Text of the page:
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Comparable & Comparator interfaces

 
Kezia Matthews
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Can you please tell me the difference in the implementation of the two Comparable & Comparator interfaces. Preferable if you could give examples.
 
Frank Carver
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Comaparable is an interface which indicates that an object may be compared with another Comparable object. Comparator is an interface which indicates that an object may be used to compare other objects. They are quite different concepts.
The API javadoc for Comparable is here and the API javadoc for Comparator is here.
What is it that you are unclear about ?
 
Kezia Matthews
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The examples given in the API documentation for Comparable and Comparator interfaces, give an impression that both do the same job; except that
1. the compareTo method of Comparable interface is invoked by an object of a class, that implements the interface and another object which needs to be compared with is passed as an argument to this method.
2. the compare method of the Comparator interface receives two arguments which are objects to be compared.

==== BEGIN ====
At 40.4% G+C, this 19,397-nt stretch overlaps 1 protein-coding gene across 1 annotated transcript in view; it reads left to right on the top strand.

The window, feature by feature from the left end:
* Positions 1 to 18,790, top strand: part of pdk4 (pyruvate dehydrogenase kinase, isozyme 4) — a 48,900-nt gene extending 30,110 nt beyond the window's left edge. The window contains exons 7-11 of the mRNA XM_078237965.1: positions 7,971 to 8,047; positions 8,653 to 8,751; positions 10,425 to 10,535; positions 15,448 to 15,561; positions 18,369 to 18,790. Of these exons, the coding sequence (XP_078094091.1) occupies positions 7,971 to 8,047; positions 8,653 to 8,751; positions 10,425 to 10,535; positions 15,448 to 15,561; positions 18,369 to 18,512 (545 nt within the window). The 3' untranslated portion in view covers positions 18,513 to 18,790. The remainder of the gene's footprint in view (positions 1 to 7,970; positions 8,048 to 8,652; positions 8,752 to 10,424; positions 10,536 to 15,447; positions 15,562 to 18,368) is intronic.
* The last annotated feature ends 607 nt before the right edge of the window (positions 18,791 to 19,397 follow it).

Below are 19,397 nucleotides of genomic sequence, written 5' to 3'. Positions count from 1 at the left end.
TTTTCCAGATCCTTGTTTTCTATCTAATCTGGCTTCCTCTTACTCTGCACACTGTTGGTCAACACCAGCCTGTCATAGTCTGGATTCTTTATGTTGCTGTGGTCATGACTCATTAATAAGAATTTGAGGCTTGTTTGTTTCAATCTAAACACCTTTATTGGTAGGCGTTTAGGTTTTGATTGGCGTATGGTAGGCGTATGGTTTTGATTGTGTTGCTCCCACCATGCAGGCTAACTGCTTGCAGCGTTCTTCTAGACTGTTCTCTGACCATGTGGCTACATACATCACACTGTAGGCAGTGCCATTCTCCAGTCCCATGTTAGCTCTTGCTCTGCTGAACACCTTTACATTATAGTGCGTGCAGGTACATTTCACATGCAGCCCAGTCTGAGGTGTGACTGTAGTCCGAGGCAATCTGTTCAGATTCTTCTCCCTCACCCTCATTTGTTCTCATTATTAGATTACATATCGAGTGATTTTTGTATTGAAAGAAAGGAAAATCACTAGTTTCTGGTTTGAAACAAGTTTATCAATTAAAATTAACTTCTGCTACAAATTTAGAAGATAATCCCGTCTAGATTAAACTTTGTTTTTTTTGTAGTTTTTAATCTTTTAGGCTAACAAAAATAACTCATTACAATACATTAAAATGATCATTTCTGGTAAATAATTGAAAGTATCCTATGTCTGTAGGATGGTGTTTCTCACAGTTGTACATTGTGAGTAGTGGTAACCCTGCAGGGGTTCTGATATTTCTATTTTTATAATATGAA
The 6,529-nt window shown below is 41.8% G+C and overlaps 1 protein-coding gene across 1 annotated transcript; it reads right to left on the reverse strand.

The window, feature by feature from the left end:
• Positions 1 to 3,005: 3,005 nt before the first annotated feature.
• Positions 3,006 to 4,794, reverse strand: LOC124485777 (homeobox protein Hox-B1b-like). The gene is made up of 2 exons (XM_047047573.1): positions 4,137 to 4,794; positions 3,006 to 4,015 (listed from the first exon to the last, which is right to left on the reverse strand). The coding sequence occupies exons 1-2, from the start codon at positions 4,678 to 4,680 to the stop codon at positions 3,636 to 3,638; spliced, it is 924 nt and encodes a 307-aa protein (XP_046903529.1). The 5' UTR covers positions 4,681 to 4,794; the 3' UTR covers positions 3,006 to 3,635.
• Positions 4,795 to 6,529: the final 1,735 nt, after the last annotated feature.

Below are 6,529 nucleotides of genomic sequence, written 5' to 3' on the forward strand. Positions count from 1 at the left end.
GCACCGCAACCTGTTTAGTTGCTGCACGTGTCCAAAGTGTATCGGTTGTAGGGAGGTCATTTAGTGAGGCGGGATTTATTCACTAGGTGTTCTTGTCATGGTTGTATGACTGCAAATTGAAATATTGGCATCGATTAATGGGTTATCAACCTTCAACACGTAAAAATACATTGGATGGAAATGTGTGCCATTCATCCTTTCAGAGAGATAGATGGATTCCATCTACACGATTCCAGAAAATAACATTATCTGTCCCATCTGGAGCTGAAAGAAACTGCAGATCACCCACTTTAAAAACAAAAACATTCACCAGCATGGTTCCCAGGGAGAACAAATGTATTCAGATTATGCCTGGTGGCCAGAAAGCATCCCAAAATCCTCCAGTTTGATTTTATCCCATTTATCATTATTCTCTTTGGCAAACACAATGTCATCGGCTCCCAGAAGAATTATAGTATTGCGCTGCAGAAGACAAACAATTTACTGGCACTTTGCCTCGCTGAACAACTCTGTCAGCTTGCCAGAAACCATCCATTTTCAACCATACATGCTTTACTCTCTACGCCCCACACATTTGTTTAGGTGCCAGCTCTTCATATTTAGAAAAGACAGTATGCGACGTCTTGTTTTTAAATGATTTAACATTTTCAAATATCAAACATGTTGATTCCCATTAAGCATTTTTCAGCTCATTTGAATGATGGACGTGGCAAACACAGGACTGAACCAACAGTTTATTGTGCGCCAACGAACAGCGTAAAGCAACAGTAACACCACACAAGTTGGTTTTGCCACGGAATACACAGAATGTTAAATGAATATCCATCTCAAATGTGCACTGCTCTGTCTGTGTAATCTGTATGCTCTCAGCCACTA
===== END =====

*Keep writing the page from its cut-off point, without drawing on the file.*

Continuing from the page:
Is it that, the objects compared by the compareTo method belong to the same class, and the objects compared using compare method are objects to different subclasses of the same parent class?
 
Frank Carver
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Not really. It's more general than that.
A comparator is a "third-party" tool used by a container to order its contents. The container will pass two objects to the supplied comparator each time it needs to compare them. The comparator is responsible for returning an indication of the ordering of the two objects but has no relationship with the objects other than that. The comparator object does not need to be an instance of any class related to the objects being compared, it just needs to know how to compare them.
A Comparable object, on the other hand, knows how to compare itself with another supplied object. If no Comparator is specified then the container must compare its contents by asking each one how it relates to another.
When deciding which of the two appraches to use, you need to decide where you wish to put the comparison code. In some cases it makes sense to build an external Comparator - particularly where the container may contain a wide variety of object types and/or the comparison rules are complex. If the comparison rules are simple and all the objects in the collection are of a single type, it's often easier to make them Comparable and let the container do the comparing.
Is this making any more sense?
 
Kezia Matthews
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The difference between Comparable and Comparator interfaces, does make sense to me now.
Thankyou Frank.
 
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